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Bengals look to strike 4th-round gold again with 3 opportunities

Geno Atkins is the shining example of Bengals’ success.

NFL: Jacksonville Jaguars at Cincinnati Bengals
Geno Atkins
David Kohl-USA TODAY Sports

The NFL Draft has not always been good to the Cincinnati Bengals. Or maybe it’s just that the Bengals have not been all that good at the draft.

Like most teams, Cincinnati has its share of first-round successes, although there have been a number of busts, as well. Since 2000, though, not many teams have had the type of fourth-round success the Bengals have enjoyed.

Everyone knows about Geno Atkins, the Georgia defensive tackle Cincinnati selected with the 120th pick in 2010 NFL Draft. But there have been a number of other shining examples, as well.

It all began in 2001, when the Bengals selected Auburn running back Rudi Johnson with pick 100 in the fourth round. Johnson made the Pro Bowl in 2004, scoring 12 touchdowns and finished with a franchise-record 1,454 yards on the ground.

Robert Geathers, a defensive end out of Georgia, was Cincinnati’s 21st pick in the fourth round of the 2004 NFL Draft. Geathers spent 11 years with the Bengals and was the consummate professional. He never managed to repeat his 10.5 sack year in 2006, but he stuck around and filled a rotational role for longer than he was expected to do so.

Six picks later in In that same 2004 draft, Cincinnati added Stacy Andrews, an offensive tackle out of Ole Miss. Andrews only last five years with the Bengals, and went on to earn a Super Bowl ring with the New York Giants after the 2011 season.

Cincinnati selected Domata Peko with the 26th pick in the fourth round of the 2006 NFL Draft. Peko spent 11 years with the Bengals and was the picture of consistency. He played in all 16 games every season but 2009, when he missed five games with a knee injury. To this day, he ranks 11th all-time in games played for Cincinnati.

When people talk about dependable back-up tackles, the name of Anthony Collins is sure to pop up. Cincinnati drafted Collins out of Kansas with pick No. 112 in the 2008 NFL Draft, and Collins lasted six years in Bengal stripes. He even managed to earn a $30 million contract with the Tampa Bay Buccaneers based on starting half of the 2013 season for the Bengals. Collins didn’t last long in Tampa, but the Bengals certainly got value for him.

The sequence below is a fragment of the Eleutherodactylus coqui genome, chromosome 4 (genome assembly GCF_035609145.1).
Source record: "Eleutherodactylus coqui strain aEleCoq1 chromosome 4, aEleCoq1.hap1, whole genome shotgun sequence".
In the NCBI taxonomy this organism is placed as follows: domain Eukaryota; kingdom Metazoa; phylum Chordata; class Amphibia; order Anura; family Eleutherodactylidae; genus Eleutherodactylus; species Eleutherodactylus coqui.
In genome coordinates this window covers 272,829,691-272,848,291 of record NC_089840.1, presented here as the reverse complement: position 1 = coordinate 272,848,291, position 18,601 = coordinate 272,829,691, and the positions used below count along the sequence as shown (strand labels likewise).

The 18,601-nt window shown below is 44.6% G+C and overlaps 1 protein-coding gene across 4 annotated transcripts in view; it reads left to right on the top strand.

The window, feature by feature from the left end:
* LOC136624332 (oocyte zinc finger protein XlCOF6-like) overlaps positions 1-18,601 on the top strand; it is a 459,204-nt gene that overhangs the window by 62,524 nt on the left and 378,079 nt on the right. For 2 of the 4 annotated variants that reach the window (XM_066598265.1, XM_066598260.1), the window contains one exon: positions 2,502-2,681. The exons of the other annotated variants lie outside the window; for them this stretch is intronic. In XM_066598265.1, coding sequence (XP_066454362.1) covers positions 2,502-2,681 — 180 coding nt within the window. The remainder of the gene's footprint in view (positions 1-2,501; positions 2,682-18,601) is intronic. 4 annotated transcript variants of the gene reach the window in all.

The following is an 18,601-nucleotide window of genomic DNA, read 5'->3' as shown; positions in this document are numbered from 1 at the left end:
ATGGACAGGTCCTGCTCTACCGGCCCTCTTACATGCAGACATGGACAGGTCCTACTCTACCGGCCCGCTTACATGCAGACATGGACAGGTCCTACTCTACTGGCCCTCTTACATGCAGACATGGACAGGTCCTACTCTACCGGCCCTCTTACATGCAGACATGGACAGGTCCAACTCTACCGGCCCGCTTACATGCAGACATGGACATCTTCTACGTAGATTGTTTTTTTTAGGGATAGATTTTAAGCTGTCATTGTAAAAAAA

Then there was Clint Boling, the Georgia guard that Cincinnati selected at the top of the fourth round in the 2011 draft. Boling started every game he played for the Bengals, and ran his streak to 106 straight games through the 2018 season. Boling retired in the 2019 offseason due to blood clots, but no one thought he was done as a player at that time. He was good for a long time.

Cincinnati’s most recent fourth-round success was Auburn defensive end Carl Lawson, who the Bengals selected with the ninth pick in the fourth round of the 2017 draft. Lawson was one of the better edge rushers in football last year, in terms of pressure, but signed as a free agent with the New York Jets during the offseason.

Recent fourth-round picks, such as defensive tackle Renell Wren, and linebacker Akeem Davis-Gaither, are still relatively unknown players at this point in their careers. Their stories are still being written, but there’s hope they can become quality contributors.

Now, the torch has been passed to this year’s fourth-round crop of Cameron Sample, defensive end, Tulane; Tyler Shelvin, defensive tackle, LSU; and D’Ante Smith, offensive tackle, East Carolina.

Sample figures to come in immediately and give the Bengals a pass-rushing boost on third down. His size and explosion make him an ideal interior pass-rusher.

While Sample is shooting B-gaps on passing downs, Shelvin’s services will be saved for obvious running downs. He’s a big-bodied nose tackle that should provide long-term depth behind D.J. Reader.

Both Sample and Shelvin have roles to play this year. As for Smith, we probably won’t see him until next year. He needs to get stronger and continue filling out his frame. But he has the raw tools to be a starting tackle, and looks to be next in line at right tackle when Riley Reiff’s contract expires.

We can only hope that these three carry the fourth-round legacy as well as some of their predecessors.